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Mexico hands alleged drug boss to U.S. January 20, 2007 - boston.com Associated Press
MEXICO CITY --Mexico has extradited a purported drug cartel boss and three other alleged major traffickers to the United States, a move that Washington on Saturday called "unprecedented" in the cross-border fight against organized crime.
Osiel Cardenas, the alleged Gulf cartel leader who was believed to still be running his gang from jail in Mexico, was sent north Friday along with 13 others wanted by U.S. authorities after their appeals against extradition ran out, the office of Mexico's attorney general said.
U.S. Attorney General Alberto Gonzales praised Mexican President Felipe Calderon on Saturday for the extradition, saying the U.S. had never before received from Mexico such a large number of drug suspects and others wanted for prosecution in the United States.
"The actions overnight by the Mexican government are unprecedented in their scope and importance," Gonzales said in a statement released Saturday.
In the past, Mexico has been reluctant to extradite major Mexican drug lords to the United States, arguing they should face justice here first. Officials also refused to send anyone to the U.S. who would face the death penalty, which is barred in Mexico.
But that attitude changed under former President Vicente Fox, who last September promised to extradite "all of those who have pending matters with U.S. justice."
Fox extradited a record 63 alleged criminals to the United States in 2006 alone, including suspected drug kingpin Francisco Rafael Arellano Felix of the Tijuana-based Arellano Felix gang.
Calderon, who took office Dec. 1, promised to increase the flow drug trafficking suspects sent to the U.S. and to do his share to fight the organized crime that has infiltrated all aspects of Mexican society, including nearly every level of law enforcement and government.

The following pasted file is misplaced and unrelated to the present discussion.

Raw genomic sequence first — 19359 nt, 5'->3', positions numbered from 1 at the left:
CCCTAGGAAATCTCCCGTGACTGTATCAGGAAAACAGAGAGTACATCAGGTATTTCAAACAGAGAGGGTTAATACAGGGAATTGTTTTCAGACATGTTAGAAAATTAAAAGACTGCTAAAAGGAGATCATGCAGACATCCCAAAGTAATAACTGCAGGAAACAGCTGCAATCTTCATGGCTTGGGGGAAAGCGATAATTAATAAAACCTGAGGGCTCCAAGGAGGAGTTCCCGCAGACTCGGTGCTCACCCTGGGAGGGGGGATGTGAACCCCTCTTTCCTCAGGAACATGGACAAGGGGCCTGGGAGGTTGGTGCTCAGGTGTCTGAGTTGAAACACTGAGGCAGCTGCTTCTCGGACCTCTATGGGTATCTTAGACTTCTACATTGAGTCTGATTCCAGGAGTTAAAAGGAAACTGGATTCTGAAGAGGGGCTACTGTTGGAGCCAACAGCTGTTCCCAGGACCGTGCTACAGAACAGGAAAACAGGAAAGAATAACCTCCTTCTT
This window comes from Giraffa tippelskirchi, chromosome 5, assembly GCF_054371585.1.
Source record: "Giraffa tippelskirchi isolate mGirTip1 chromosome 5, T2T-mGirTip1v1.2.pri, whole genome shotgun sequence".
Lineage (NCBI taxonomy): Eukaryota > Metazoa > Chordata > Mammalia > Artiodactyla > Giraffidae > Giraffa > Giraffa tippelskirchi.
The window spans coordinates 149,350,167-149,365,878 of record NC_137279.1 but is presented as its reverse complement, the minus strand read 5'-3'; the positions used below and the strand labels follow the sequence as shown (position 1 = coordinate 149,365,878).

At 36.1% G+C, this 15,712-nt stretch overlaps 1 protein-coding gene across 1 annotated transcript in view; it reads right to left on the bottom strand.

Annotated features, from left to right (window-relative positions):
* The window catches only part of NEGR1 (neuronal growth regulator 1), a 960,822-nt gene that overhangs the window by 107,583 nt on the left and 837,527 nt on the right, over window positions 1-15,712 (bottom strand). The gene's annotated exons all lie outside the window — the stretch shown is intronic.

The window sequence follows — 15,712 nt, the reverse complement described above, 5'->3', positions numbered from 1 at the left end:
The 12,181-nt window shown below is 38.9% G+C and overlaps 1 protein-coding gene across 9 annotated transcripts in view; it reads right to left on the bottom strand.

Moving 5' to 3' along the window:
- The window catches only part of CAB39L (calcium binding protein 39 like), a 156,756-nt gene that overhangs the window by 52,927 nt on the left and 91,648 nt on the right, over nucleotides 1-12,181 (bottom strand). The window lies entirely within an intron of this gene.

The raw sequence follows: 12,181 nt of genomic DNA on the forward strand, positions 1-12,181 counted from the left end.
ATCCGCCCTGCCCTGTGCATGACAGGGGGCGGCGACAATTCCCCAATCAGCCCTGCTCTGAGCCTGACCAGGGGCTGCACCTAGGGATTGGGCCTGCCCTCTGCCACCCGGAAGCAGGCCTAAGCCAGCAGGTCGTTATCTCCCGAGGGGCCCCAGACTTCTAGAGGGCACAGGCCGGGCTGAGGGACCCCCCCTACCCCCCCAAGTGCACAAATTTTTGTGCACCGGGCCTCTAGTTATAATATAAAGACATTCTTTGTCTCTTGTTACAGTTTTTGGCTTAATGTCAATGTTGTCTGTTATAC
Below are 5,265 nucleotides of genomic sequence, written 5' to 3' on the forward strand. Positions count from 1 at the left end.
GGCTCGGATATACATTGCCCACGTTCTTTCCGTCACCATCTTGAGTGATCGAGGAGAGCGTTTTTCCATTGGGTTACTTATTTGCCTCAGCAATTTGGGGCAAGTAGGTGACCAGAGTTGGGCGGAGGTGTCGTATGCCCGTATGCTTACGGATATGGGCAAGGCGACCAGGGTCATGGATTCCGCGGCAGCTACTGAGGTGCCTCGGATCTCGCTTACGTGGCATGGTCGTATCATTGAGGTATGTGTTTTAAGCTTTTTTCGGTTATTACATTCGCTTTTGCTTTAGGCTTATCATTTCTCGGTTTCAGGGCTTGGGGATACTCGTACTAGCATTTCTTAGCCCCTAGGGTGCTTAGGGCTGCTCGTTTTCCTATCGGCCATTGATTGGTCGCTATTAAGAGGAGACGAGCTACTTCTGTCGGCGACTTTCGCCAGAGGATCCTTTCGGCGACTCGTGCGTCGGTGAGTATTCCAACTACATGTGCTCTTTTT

U.S. Ambassador Tony Garza said the latest extradition demonstrated the "courage and conviction" of Mexico's president, attorney general and law enforcement officers.
"Today, both the Mexican and the American people can celebrate a monumental moment in our two nations' battle with the vicious drug traffickers and criminals who threaten our very way of life," Garza said in a statement Friday night.
In addition to Cardenas, Mexico extradited Ismael and Gilberto Higuera Guerrero, brothers and former chiefs in the Arellano-Felix cartel in Tijuana and Mexicali; and Hector Palma Salazar, a former leader in the Sinaloa cartel led by Joaquin "El Chapo" Guzman.
Eleven others were extradited on a variety of U.S. charges, including murder, drug trafficking, kidnapping and sex crimes, the two governments said.
After taking office, Calderon almost immediately ordered widespread raids by federal police and army troops in states where rival drug-trafficking gangs have engaged in shootouts, executions and even beheadings in recent months.
More than 17,000 soldiers have been deployed in the city of Tijuana, across from San Diego; Calderon's native central state of Michoacan; and the Pacific coast state of Guerrero, which includes the resort city of Acapulco.
Many drug leaders remain at large. Guzman, the head of the Sinaloa cartel who escaped from a Mexican prison in 2001, is described as Mexico's most powerful drug lord.
Mexican investigators say Guzman has formed an alliance with alleged drug barons Ismael "El Mayo" Zambada and Juan Jose "El Azul" Esparragoza. Known as "The Federation," the alliance is engaged in a bloody turf war with the Gulf and Tijuana cartels, with the gangs using heavy weapons like rocket-propelled grenades.
Washington has offered rewards of $5 million each for information leading to the arrests of Zambada and Guzman.